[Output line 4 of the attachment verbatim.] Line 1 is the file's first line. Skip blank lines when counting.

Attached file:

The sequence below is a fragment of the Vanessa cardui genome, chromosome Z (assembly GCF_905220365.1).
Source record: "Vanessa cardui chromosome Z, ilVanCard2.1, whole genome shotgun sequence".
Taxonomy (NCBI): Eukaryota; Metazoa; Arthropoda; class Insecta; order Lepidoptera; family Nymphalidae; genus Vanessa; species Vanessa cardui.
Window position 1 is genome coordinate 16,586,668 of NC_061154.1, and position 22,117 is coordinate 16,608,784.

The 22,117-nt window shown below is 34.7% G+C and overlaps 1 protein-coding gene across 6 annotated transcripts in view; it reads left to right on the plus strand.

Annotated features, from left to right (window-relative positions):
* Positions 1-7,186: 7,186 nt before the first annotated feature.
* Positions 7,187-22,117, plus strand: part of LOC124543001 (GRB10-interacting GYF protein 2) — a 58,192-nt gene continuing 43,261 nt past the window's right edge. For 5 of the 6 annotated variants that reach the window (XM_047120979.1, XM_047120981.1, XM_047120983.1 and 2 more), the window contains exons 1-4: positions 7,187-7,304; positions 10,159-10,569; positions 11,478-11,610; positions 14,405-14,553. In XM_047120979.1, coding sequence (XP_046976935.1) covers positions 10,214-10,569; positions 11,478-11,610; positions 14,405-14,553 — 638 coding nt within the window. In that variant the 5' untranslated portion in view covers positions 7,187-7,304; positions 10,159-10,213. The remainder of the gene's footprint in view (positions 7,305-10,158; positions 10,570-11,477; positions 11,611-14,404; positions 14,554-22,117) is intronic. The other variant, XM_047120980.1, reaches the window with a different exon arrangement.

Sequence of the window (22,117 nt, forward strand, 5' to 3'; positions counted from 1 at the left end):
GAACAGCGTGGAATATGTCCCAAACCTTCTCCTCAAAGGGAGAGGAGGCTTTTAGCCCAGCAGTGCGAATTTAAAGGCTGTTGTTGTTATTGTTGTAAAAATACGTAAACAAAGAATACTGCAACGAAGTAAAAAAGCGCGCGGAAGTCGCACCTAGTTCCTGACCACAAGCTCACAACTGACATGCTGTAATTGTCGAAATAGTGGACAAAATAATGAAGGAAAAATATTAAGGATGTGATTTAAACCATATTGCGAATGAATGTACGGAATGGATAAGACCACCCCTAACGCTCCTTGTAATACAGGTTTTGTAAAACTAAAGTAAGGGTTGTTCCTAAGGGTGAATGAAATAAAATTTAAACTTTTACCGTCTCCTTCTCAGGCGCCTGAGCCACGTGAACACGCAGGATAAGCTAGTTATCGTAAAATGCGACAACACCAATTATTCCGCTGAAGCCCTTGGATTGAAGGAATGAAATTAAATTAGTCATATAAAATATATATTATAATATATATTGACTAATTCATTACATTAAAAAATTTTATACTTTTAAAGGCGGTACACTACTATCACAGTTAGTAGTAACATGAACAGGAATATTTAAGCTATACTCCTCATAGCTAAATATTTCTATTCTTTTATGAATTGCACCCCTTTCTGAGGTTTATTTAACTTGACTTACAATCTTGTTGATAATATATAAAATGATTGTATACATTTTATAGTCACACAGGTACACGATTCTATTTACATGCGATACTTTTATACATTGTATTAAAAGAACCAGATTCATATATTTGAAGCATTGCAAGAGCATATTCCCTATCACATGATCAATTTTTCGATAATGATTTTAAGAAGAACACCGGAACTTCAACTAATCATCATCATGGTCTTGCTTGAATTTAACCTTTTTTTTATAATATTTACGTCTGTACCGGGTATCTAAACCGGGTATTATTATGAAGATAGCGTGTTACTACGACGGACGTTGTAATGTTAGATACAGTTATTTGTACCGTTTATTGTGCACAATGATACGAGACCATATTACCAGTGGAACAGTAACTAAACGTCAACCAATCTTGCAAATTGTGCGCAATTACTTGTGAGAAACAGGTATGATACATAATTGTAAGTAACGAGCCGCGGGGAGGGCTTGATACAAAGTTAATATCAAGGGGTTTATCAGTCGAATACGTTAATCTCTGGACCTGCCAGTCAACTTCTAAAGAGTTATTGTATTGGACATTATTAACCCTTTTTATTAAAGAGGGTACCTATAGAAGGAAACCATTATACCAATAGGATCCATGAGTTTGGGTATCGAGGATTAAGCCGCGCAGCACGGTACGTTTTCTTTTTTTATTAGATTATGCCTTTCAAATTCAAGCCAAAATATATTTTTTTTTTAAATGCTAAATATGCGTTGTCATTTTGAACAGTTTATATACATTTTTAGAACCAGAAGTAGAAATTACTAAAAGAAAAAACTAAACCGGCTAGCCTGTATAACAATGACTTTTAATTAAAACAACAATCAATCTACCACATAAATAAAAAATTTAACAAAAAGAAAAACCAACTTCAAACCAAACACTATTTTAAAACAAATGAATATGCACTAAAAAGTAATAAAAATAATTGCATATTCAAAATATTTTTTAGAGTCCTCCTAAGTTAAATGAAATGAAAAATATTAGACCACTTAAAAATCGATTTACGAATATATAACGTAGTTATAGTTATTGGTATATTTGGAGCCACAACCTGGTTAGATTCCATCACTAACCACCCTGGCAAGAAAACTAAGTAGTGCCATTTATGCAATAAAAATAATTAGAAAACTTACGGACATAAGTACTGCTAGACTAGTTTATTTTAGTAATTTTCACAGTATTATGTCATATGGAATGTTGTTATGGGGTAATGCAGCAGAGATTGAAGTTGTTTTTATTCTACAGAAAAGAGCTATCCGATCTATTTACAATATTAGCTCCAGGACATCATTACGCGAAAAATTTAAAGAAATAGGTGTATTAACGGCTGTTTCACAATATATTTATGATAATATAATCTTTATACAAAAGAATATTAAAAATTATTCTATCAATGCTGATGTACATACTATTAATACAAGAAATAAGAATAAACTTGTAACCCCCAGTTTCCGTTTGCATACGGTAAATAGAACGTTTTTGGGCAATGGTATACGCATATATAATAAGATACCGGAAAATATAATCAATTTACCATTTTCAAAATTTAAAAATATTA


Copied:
Window position 1 is genome coordinate 16,586,668 of NC_061154.1, and position 22,117 is coordinate 16,608,784.